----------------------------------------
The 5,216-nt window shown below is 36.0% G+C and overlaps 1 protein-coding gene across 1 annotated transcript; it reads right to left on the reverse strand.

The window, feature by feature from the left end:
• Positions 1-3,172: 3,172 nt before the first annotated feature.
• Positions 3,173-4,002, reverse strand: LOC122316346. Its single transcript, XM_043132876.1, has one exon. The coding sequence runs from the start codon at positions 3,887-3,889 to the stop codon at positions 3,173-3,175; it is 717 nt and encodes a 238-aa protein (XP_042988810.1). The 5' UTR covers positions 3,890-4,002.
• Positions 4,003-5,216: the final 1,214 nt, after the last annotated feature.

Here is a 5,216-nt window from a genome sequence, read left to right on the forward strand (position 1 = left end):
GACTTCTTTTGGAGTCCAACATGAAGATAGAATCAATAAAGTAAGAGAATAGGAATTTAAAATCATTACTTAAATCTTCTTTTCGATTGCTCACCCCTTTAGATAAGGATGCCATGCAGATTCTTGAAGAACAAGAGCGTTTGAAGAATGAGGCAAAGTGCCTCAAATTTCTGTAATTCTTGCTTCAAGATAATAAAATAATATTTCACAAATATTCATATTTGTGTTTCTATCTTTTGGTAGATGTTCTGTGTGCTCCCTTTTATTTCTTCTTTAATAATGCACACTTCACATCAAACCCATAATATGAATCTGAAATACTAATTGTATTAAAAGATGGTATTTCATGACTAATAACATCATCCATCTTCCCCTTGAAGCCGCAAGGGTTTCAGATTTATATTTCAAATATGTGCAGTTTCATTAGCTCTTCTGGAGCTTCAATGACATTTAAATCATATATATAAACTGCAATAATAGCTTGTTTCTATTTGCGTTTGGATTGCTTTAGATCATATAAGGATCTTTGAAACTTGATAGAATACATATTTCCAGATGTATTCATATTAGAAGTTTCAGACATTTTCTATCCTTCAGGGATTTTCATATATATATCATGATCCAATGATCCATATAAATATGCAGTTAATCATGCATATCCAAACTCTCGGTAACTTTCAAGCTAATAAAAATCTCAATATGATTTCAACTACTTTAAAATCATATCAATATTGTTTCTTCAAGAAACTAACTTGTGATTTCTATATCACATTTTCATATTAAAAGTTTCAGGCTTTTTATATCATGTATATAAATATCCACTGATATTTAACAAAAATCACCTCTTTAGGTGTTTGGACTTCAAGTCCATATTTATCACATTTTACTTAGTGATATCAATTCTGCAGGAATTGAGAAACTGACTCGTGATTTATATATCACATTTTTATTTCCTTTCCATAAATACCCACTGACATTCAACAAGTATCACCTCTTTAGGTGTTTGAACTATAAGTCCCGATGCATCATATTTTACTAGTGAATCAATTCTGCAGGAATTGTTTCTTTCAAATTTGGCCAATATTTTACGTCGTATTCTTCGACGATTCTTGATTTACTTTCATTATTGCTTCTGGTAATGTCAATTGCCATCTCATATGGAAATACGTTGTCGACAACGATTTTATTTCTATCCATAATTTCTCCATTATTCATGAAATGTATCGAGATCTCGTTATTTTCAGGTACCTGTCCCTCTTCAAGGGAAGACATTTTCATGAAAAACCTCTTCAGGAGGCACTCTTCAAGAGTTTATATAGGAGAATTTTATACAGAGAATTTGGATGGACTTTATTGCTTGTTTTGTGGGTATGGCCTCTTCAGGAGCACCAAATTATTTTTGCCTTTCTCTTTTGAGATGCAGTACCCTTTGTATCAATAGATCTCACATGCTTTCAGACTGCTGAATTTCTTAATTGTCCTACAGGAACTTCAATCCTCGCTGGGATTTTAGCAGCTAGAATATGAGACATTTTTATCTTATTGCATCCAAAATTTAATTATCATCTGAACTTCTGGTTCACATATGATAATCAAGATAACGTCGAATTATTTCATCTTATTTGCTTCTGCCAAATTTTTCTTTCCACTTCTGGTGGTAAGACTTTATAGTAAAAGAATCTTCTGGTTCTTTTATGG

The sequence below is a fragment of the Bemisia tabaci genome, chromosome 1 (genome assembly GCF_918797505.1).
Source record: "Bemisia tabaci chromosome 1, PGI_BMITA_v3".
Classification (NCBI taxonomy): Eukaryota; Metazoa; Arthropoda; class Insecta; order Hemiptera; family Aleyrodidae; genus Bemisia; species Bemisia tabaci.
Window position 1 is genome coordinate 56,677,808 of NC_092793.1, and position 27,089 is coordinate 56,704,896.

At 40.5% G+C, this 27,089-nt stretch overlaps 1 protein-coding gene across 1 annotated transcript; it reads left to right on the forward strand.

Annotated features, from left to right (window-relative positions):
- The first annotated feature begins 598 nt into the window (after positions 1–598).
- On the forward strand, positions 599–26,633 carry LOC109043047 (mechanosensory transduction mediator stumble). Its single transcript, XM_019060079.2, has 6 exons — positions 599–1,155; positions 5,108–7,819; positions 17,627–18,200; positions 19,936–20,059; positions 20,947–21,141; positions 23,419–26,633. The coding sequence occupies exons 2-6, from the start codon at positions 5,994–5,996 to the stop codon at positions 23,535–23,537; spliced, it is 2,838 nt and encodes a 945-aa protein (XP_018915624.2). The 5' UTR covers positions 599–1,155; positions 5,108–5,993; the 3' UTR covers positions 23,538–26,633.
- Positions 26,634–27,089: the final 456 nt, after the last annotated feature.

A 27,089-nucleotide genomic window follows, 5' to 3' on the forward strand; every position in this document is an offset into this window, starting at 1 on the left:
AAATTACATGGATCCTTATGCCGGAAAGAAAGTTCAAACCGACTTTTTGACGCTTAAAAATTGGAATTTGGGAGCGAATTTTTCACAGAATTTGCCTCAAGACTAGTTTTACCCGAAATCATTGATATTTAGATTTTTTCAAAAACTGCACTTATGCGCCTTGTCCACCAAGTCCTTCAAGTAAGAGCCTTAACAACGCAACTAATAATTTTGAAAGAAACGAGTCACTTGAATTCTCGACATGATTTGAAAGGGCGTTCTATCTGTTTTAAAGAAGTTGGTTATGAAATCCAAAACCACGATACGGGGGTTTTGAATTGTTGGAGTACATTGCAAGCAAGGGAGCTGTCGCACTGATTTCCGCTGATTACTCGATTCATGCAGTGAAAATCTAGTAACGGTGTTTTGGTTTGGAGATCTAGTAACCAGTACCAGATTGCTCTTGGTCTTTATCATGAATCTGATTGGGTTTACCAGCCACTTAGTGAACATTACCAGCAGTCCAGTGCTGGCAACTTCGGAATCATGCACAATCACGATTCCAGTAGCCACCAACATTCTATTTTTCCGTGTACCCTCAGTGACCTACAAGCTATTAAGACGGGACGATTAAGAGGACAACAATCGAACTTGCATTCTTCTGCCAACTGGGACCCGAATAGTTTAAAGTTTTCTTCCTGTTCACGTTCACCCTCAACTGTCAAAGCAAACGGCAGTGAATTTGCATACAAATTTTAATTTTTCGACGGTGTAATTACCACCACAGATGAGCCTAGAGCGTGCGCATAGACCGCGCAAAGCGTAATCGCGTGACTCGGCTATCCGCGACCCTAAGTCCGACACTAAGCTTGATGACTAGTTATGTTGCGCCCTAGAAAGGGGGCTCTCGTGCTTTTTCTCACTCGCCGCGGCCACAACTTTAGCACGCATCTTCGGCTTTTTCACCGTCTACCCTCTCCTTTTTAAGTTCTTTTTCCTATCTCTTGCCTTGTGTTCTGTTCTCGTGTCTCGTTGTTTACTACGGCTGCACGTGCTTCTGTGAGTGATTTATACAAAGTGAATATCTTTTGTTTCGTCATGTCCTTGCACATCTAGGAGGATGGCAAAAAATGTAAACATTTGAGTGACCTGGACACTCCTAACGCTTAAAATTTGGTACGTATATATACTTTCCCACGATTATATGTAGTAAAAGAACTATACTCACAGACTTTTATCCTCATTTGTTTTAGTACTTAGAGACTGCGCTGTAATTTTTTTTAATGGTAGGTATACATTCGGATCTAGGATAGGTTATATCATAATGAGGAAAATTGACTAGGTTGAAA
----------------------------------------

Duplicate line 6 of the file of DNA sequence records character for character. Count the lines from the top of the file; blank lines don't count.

Here is a 5,216-nt window from a genome sequence, read left to right on the forward strand (position 1 = left end):